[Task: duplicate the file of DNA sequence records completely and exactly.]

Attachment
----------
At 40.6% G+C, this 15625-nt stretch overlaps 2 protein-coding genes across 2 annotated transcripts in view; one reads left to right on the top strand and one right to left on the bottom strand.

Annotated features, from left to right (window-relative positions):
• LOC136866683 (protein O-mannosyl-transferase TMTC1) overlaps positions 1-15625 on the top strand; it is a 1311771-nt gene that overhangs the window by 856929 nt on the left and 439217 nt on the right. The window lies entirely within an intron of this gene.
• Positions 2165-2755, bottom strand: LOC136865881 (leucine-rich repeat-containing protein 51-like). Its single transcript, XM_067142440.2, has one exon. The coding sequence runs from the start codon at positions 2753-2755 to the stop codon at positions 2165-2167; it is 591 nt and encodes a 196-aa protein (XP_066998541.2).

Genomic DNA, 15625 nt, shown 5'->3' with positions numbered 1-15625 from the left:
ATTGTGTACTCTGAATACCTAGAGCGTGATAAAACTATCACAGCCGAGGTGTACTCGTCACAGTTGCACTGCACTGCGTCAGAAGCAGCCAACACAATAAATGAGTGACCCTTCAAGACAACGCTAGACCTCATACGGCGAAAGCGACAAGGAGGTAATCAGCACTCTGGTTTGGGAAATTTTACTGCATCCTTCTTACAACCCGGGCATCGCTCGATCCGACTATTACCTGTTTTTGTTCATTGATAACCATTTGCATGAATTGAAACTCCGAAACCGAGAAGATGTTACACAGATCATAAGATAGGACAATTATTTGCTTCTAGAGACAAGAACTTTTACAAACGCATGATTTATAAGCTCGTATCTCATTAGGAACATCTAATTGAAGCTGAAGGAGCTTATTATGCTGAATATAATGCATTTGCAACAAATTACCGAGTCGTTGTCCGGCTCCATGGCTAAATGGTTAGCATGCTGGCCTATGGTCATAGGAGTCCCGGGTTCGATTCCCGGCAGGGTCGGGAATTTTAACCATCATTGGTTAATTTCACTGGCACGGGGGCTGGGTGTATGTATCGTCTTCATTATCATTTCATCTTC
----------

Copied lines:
At 40.6% G+C, this 15625-nt stretch overlaps 2 protein-coding genes across 2 annotated transcripts in view; one reads left to right on the top strand and one right to left on the bottom strand.

Annotated features, from left to right (window-relative positions):
• LOC136866683 (protein O-mannosyl-transferase TMTC1) overlaps positions 1-15625 on the top strand; it is a 1311771-nt gene that overhangs the window by 856929 nt on the left and 439217 nt on the right. The window lies entirely within an intron of this gene.
• Positions 2165-2755, bottom strand: LOC136865881 (leucine-rich repeat-containing protein 51-like). Its single transcript, XM_067142440.2, has one exon. The coding sequence runs from the start codon at positions 2753-2755 to the stop codon at positions 2165-2167; it is 591 nt and encodes a 196-aa protein (XP_066998541.2).

Genomic DNA, 15625 nt, shown 5'->3' with positions numbered 1-15625 from the left:
ATTGTGTACTCTGAATACCTAGAGCGTGATAAAACTATCACAGCCGAGGTGTACTCGTCACAGTTGCACTGCACTGCGTCAGAAGCAGCCAACACAATAAATGAGTGACCCTTCAAGACAACGCTAGACCTCATACGGCGAAAGCGACAAGGAGGTAATCAGCACTCTGGTTTGGGAAATTTTACTGCATCCTTCTTACAACCCGGGCATCGCTCGATCCGACTATTACCTGTTTTTGTTCATTGATAACCATTTGCATGAATTGAAACTCCGAAACCGAGAAGATGTTACACAGATCATAAGATAGGACAATTATTTGCTTCTAGAGACAAGAACTTTTACAAACGCATGATTTATAAGCTCGTATCTCATTAGGAACATCTAATTGAAGCTGAAGGAGCTTATTATGCTGAATATAATGCATTTGCAACAAATTACCGAGTCGTTGTCCGGCTCCATGGCTAAATGGTTAGCATGCTGGCCTATGGTCATAGGAGTCCCGGGTTCGATTCCCGGCAGGGTCGGGAATTTTAACCATCATTGGTTAATTTCACTGGCACGGGGGCTGGGTGTATGTATCGTCTTCATTATCATTTCATCTTC